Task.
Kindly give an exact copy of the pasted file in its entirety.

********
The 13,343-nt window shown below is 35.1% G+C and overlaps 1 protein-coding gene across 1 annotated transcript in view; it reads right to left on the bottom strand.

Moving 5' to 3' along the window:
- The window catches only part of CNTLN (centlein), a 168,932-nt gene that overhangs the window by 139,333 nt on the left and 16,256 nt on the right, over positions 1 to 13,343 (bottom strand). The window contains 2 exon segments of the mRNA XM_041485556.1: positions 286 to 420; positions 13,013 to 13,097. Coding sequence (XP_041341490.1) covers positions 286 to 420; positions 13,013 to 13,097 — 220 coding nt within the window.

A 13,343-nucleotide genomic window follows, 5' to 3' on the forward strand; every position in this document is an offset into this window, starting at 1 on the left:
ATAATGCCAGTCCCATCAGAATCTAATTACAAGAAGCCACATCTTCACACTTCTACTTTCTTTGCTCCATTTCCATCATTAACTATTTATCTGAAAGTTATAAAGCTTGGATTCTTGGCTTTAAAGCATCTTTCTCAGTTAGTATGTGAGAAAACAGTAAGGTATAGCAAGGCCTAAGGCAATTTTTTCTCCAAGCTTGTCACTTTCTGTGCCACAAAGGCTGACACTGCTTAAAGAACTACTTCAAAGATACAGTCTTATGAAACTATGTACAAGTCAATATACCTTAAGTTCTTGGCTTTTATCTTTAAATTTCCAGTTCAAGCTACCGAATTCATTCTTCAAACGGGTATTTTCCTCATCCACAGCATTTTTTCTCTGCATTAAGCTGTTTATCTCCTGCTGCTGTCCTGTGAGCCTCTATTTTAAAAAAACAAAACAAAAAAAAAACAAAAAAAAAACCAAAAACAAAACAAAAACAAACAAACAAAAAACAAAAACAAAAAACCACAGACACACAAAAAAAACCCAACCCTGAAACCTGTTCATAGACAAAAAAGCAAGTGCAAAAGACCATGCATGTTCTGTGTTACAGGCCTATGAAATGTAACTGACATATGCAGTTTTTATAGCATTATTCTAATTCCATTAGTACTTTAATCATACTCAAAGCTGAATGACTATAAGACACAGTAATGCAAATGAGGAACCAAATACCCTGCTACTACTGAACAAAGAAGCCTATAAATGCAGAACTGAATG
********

The 13,343-nt window shown below is 35.1% G+C and overlaps 1 protein-coding gene across 1 annotated transcript in view; it reads right to left on the bottom strand.

Moving 5' to 3' along the window:
- The window catches only part of CNTLN (centlein), a 168,932-nt gene that overhangs the window by 139,333 nt on the left and 16,256 nt on the right, over positions 1 to 13,343 (bottom strand). The window contains 2 exon segments of the mRNA XM_041485556.1: positions 286 to 420; positions 13,013 to 13,097. Coding sequence (XP_041341490.1) covers positions 286 to 420; positions 13,013 to 13,097 — 220 coding nt within the window.

A 13,343-nucleotide genomic window follows, 5' to 3' on the forward strand; every position in this document is an offset into this window, starting at 1 on the left:
ATAATGCCAGTCCCATCAGAATCTAATTACAAGAAGCCACATCTTCACACTTCTACTTTCTTTGCTCCATTTCCATCATTAACTATTTATCTGAAAGTTATAAAGCTTGGATTCTTGGCTTTAAAGCATCTTTCTCAGTTAGTATGTGAGAAAACAGTAAGGTATAGCAAGGCCTAAGGCAATTTTTTCTCCAAGCTTGTCACTTTCTGTGCCACAAAGGCTGACACTGCTTAAAGAACTACTTCAAAGATACAGTCTTATGAAACTATGTACAAGTCAATATACCTTAAGTTCTTGGCTTTTATCTTTAAATTTCCAGTTCAAGCTACCGAATTCATTCTTCAAACGGGTATTTTCCTCATCCACAGCATTTTTTCTCTGCATTAAGCTGTTTATCTCCTGCTGCTGTCCTGTGAGCCTCTATTTTAAAAAAACAAAACAAAAAAAAAACAAAAAAAAAACCAAAAACAAAACAAAAACAAACAAACAAAAAACAAAAACAAAAAACCACAGACACACAAAAAAAACCCAACCCTGAAACCTGTTCATAGACAAAAAAGCAAGTGCAAAAGACCATGCATGTTCTGTGTTACAGGCCTATGAAATGTAACTGACATATGCAGTTTTTATAGCATTATTCTAATTCCATTAGTACTTTAATCATACTCAAAGCTGAATGACTATAAGACACAGTAATGCAAATGAGGAACCAAATACCCTGCTACTACTGAACAAAGAAGCCTATAAATGCAGAACTGAATG